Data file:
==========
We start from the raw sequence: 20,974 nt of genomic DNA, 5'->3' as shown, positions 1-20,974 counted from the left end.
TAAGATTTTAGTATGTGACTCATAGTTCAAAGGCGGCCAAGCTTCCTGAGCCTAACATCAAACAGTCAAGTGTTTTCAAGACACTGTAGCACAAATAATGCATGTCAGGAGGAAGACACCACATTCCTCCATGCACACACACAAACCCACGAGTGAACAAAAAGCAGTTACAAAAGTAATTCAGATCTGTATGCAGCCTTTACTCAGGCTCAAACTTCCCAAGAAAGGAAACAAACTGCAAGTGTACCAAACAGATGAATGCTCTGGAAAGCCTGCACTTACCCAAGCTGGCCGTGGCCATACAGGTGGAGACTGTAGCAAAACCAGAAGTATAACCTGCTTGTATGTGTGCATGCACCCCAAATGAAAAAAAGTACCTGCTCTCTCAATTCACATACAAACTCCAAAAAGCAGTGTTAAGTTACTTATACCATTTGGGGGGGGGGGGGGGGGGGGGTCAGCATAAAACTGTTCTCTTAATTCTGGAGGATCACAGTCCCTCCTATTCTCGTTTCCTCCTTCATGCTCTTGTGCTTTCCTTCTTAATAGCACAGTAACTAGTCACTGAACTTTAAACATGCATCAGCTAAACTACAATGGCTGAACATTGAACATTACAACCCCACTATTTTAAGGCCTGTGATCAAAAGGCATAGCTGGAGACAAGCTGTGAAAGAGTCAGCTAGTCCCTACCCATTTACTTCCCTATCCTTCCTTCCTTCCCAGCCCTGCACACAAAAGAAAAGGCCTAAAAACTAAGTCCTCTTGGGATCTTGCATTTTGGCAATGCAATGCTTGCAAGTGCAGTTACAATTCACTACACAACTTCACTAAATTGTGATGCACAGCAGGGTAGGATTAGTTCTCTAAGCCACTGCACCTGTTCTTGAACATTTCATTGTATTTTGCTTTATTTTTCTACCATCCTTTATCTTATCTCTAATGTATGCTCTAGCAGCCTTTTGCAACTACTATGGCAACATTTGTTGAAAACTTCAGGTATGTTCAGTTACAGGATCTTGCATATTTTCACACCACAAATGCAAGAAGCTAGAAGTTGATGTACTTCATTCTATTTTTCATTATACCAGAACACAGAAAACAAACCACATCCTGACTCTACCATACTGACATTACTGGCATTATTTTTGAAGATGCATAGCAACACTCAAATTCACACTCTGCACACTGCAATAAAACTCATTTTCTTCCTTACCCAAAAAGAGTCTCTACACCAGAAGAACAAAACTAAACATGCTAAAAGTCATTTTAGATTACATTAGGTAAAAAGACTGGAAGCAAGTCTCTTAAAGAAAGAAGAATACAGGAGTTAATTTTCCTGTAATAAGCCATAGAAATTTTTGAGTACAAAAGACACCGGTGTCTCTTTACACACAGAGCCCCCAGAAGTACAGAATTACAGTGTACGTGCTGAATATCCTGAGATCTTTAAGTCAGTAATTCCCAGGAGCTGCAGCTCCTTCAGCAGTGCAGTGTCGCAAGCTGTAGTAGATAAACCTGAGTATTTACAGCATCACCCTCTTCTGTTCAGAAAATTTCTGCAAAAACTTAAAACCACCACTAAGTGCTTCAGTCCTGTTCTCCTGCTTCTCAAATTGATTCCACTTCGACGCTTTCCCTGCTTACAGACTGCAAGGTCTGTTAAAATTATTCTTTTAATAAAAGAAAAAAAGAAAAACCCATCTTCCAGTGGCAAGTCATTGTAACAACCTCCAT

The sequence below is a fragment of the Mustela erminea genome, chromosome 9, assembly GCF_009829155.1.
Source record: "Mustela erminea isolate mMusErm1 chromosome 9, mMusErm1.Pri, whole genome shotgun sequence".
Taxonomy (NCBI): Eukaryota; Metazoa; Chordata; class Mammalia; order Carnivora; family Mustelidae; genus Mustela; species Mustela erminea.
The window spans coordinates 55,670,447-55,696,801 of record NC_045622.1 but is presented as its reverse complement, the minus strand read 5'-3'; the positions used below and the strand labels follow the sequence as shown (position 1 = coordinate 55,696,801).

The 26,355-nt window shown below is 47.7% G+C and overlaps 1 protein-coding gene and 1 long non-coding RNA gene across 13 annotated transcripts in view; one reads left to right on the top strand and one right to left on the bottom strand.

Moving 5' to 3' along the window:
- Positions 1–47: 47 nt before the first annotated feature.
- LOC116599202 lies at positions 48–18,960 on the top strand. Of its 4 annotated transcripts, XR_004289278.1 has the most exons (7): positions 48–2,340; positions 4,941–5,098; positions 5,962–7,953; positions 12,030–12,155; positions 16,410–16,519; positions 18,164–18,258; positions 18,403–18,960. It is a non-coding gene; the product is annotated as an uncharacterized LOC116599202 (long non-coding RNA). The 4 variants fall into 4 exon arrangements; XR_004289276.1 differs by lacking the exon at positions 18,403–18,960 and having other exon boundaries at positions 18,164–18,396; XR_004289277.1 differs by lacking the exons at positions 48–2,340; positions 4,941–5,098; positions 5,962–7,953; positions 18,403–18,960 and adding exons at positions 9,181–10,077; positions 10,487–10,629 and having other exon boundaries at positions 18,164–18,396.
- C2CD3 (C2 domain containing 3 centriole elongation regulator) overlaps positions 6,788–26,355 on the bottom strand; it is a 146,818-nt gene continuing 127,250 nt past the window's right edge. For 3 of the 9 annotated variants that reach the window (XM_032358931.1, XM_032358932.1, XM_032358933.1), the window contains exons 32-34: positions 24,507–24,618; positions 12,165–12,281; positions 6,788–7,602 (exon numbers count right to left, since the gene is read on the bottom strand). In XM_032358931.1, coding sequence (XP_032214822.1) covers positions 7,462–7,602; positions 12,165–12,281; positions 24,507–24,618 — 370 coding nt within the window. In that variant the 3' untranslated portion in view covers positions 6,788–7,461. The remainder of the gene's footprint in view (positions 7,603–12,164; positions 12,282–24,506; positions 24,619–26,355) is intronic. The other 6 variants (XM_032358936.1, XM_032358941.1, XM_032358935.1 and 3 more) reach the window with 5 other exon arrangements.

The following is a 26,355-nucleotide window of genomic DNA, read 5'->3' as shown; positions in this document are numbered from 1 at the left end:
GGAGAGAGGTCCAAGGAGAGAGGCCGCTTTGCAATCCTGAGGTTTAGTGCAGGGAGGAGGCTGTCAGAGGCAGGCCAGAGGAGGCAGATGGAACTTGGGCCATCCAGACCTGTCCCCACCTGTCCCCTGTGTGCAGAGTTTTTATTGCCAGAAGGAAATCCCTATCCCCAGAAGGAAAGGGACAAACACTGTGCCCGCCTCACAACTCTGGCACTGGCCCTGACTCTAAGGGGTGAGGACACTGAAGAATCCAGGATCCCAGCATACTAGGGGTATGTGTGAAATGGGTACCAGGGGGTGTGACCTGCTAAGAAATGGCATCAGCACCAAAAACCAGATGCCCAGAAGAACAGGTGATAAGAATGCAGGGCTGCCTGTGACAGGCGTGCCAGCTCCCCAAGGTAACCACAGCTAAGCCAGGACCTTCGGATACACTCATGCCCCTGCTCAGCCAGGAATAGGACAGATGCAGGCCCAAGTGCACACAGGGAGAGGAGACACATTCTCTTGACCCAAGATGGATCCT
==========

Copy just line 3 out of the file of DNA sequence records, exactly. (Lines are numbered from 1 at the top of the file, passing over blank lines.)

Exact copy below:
The sequence below is a fragment of the Mustela erminea genome, chromosome 9, assembly GCF_009829155.1.